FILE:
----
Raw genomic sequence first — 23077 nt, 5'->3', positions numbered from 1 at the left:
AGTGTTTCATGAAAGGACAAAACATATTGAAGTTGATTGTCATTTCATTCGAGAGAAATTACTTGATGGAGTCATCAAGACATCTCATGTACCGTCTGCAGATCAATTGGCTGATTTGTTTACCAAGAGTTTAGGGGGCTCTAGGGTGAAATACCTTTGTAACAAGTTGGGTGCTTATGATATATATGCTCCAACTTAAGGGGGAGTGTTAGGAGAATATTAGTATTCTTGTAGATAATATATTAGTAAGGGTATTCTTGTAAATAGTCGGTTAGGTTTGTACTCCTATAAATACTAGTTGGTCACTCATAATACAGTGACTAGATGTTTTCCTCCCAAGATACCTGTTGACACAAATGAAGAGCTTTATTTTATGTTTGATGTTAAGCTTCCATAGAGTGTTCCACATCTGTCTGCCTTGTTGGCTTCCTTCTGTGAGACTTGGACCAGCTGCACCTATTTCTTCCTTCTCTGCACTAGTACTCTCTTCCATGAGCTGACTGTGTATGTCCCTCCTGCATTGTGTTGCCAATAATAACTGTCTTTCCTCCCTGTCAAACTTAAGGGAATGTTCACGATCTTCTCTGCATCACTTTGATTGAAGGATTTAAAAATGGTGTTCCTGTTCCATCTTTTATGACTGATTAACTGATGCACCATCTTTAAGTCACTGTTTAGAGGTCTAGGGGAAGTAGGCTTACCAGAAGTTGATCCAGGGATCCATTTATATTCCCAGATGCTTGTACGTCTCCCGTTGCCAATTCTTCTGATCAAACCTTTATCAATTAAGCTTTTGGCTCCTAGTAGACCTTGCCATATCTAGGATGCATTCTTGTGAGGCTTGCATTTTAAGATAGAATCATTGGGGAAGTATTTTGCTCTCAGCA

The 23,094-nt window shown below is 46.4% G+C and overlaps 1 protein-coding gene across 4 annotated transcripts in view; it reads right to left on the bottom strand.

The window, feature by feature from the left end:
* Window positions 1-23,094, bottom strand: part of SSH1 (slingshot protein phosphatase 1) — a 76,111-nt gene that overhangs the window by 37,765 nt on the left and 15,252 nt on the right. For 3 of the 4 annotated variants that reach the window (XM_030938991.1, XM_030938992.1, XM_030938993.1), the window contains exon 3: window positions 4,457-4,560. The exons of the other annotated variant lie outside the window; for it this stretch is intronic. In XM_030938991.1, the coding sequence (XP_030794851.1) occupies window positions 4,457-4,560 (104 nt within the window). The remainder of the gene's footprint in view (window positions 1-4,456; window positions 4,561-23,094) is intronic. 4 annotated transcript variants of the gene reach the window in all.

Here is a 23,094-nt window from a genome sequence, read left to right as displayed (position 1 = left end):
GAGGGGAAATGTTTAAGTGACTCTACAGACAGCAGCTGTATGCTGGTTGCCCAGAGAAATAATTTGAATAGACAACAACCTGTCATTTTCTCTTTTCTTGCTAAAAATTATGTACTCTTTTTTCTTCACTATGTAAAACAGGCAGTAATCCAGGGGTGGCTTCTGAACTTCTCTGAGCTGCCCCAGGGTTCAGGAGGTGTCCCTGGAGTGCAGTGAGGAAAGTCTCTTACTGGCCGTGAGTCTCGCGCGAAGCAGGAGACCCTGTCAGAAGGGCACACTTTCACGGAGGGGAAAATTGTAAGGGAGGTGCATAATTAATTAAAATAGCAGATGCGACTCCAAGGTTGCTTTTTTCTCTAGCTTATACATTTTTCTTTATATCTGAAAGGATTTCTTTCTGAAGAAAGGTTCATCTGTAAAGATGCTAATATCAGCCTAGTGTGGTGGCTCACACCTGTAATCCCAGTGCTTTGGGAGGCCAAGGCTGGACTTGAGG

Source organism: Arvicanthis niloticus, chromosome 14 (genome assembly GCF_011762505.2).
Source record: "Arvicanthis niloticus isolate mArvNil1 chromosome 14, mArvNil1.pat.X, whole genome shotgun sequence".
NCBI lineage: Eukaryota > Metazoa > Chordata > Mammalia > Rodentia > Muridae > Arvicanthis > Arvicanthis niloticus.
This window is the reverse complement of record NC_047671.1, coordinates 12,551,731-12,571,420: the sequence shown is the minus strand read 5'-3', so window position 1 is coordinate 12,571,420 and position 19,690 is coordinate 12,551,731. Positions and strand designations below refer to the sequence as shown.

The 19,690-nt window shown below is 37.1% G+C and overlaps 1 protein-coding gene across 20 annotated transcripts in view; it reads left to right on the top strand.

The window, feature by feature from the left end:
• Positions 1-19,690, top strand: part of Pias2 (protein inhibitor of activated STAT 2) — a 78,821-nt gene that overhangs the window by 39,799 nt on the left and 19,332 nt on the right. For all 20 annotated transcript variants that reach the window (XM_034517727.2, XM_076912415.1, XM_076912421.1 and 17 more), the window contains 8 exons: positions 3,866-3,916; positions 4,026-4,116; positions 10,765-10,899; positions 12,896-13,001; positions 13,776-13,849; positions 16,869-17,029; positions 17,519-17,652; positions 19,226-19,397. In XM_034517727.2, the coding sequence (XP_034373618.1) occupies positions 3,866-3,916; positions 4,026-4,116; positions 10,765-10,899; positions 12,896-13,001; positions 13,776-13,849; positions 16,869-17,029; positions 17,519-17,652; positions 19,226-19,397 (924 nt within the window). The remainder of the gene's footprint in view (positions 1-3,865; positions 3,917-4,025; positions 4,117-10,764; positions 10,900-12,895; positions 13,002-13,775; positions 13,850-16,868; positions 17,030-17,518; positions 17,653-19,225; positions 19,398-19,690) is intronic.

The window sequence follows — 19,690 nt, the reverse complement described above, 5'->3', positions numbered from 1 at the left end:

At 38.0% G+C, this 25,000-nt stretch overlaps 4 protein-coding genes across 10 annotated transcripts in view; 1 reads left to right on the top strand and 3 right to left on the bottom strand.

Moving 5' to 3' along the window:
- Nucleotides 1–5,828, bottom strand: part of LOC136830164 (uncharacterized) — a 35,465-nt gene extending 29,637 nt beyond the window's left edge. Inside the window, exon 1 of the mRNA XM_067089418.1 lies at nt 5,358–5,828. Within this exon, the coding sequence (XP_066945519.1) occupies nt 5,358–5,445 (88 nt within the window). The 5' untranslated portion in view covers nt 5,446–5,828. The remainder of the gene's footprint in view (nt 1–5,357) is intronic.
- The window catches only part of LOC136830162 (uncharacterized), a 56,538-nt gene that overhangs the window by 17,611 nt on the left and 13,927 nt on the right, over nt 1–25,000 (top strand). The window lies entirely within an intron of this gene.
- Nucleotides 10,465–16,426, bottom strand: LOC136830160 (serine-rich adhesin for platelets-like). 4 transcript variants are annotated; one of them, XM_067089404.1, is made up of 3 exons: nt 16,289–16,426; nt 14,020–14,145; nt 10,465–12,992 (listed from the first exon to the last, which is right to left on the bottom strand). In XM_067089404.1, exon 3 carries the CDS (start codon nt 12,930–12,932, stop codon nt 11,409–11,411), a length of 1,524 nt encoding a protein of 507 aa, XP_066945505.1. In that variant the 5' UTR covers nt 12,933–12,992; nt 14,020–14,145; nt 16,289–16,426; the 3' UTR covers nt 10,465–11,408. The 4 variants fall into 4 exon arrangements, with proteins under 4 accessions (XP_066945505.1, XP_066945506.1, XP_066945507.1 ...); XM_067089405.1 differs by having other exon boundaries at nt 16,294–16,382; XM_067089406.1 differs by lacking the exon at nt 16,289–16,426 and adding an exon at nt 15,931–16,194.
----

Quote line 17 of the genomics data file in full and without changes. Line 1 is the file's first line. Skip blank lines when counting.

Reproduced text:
Moving 5' to 3' along the window: